Fig. 4 The PL mapping of (a) 510 nm and (b) 540 nm samples taken in near-field. Image size is 15×15 μm2 composed of 128×128 pixels. The position of three domains where the photoluminescence time-profile was recorded are indicated by the dark spots and named by numbers.

The SNOM system used for this experiment is a setup originally modified by us specifically for this experiment. An He-Cd laser was used as excitation source (325 nm single emission peak). We know that the 325 nm line excites both the GaN barrier and the InxGa(1– x )N active layers. The fiber probe used for our study is shaped by chemical etching. The etching solution is mixed in this volume ratio: HF(50%):NH4F(40%):H2O = 1:2:1 [14

14. R. Micheletto, N. Yoshimatsu, M. Yokokawa, T. An, H. Lee, and S. Okazaki, “Optical study of a polymeric led with a nano-sized electrode realized by a modified snom setup,” Opt. Commun. 196, 47 – 53 (2001). [CrossRef]

,15

15. S. Mononobe, M. Naya, T. Saiki, and M. Ohtsu, “Reproducible fabrication of a fiber probe with a nanometric protrusion for near-field optics,” App. Opt. 36, 1496–1500 (1997). [CrossRef]

]. All measurements were performed at room temperature.

Figure 3 shows a simplified scheme of the setup. The integration time of the photoncounter is 30 msec, to have a margin of redundancy the oscilloscope is collecting the data at about 100ms per pixel. During SNOM mapping the probe is maintained in the proximity of the surface (few nanometer distance) by a shear force controller [12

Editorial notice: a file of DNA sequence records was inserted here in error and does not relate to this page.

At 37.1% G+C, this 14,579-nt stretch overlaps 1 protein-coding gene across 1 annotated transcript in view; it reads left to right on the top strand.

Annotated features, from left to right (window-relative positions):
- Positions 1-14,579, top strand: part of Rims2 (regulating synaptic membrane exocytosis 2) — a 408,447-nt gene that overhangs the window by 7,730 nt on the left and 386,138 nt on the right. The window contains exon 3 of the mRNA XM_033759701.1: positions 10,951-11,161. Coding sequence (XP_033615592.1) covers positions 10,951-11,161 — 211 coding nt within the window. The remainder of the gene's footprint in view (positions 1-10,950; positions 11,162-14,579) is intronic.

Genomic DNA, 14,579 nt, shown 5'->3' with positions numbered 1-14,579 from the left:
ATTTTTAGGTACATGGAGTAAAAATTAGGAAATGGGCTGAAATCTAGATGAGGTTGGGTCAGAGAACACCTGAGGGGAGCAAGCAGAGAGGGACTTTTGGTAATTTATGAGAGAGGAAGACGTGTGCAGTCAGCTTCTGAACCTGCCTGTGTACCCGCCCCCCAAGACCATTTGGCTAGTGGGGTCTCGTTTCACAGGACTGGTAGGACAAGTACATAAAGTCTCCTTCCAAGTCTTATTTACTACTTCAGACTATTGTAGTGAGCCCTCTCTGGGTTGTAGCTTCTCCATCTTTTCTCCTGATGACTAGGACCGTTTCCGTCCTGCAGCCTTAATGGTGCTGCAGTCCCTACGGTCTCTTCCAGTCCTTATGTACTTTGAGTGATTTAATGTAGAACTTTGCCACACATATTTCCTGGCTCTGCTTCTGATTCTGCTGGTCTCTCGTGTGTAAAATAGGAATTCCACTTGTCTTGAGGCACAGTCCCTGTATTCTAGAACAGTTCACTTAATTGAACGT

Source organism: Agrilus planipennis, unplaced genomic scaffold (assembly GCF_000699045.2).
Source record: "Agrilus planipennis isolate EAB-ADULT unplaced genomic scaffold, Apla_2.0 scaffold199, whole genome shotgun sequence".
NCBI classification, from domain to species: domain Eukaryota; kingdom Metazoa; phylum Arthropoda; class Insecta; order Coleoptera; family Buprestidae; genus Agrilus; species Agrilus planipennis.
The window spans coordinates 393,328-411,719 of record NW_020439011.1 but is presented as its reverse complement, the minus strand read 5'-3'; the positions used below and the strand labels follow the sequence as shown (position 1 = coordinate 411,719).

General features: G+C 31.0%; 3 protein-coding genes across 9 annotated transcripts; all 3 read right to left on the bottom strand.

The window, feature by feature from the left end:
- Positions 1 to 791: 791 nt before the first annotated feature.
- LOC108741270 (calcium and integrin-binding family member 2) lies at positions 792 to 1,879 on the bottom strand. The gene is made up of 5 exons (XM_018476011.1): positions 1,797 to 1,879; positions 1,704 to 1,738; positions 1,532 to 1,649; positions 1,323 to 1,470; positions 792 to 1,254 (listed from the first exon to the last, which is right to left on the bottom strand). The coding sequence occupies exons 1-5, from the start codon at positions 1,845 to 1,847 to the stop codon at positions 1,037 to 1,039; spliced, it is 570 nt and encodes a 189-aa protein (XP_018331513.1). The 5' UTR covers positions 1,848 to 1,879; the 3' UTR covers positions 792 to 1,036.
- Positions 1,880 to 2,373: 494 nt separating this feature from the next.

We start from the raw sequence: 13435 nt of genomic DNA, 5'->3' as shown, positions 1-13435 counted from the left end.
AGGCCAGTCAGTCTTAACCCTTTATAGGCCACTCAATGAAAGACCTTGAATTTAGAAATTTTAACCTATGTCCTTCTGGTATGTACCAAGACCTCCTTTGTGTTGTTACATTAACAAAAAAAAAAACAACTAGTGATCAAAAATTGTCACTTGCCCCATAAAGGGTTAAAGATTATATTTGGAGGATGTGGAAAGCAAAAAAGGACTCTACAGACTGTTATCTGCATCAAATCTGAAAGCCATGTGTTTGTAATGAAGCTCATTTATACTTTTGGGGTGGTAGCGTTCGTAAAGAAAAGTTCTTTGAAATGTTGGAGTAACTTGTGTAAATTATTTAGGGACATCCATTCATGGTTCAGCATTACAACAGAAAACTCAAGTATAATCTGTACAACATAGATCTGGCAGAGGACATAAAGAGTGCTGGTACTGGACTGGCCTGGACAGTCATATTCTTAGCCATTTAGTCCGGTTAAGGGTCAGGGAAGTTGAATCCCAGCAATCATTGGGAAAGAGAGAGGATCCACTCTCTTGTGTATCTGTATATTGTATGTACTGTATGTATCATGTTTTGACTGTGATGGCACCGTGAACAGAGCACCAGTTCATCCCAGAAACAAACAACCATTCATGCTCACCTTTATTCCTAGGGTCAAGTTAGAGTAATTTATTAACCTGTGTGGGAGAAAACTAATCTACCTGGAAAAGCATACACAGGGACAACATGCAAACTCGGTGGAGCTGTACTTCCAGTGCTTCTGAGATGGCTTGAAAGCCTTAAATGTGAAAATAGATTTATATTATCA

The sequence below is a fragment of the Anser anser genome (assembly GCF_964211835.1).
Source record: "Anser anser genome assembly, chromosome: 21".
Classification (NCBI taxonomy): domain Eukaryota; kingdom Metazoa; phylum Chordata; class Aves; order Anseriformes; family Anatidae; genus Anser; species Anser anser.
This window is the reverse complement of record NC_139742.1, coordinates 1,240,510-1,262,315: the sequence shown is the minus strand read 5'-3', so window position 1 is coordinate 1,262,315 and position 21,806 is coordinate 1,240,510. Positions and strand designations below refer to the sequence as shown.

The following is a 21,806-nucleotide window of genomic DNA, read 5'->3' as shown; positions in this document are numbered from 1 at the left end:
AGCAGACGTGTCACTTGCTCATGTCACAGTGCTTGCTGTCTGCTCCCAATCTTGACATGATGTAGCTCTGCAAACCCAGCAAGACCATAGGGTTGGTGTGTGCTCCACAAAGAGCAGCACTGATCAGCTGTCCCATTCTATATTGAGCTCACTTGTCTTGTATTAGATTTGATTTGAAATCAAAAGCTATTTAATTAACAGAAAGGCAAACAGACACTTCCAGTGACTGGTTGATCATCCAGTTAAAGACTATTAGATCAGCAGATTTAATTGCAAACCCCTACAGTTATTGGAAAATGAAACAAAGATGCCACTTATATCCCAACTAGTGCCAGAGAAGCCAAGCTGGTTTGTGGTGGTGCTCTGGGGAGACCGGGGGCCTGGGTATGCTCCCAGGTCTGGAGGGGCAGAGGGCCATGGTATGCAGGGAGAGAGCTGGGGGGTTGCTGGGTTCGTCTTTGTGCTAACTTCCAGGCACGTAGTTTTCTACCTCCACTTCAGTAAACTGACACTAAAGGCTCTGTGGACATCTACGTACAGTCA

12. E. Betzig and J. K. Trautman, “Near-field optics, microscopy, spectroscopy and surface modification beyond the diffraction limit,” Science 5067, 189–195 (1992). [CrossRef]

]. We acquire the intensity map of the evanescent optical field in the sample surface, called here ’SNOM PL map’. The light is generated by a He-Cd laser, is then reflected by a mirror and from there reaches the sample surface without passing through other optical elements. The sample surface is scanned over an area of about 15x15 μm2, while the photoncounter detects the photo-luminescence generated from the sample surface through the fiber probe. Figure 4 shows SNOM PL mapping of the (a) the 510 nm sample and (b) the 540 nm one.

First of all, these results show that characteristics inhomogeneous patters are present also at this smaller spacial scales, and compare well with already observed PL maps obtained by conventional optical microscopy [2

2. R. Micheletto, M. Abiko, A. Kaneta, Y. Kawakami, Y. Narukawa, and T. Mukai “Observation of optical instabilities in the photoluminescence of InGaN single quantum well,” App. Phys. Lett. 88, 061118 (2006). [CrossRef]

].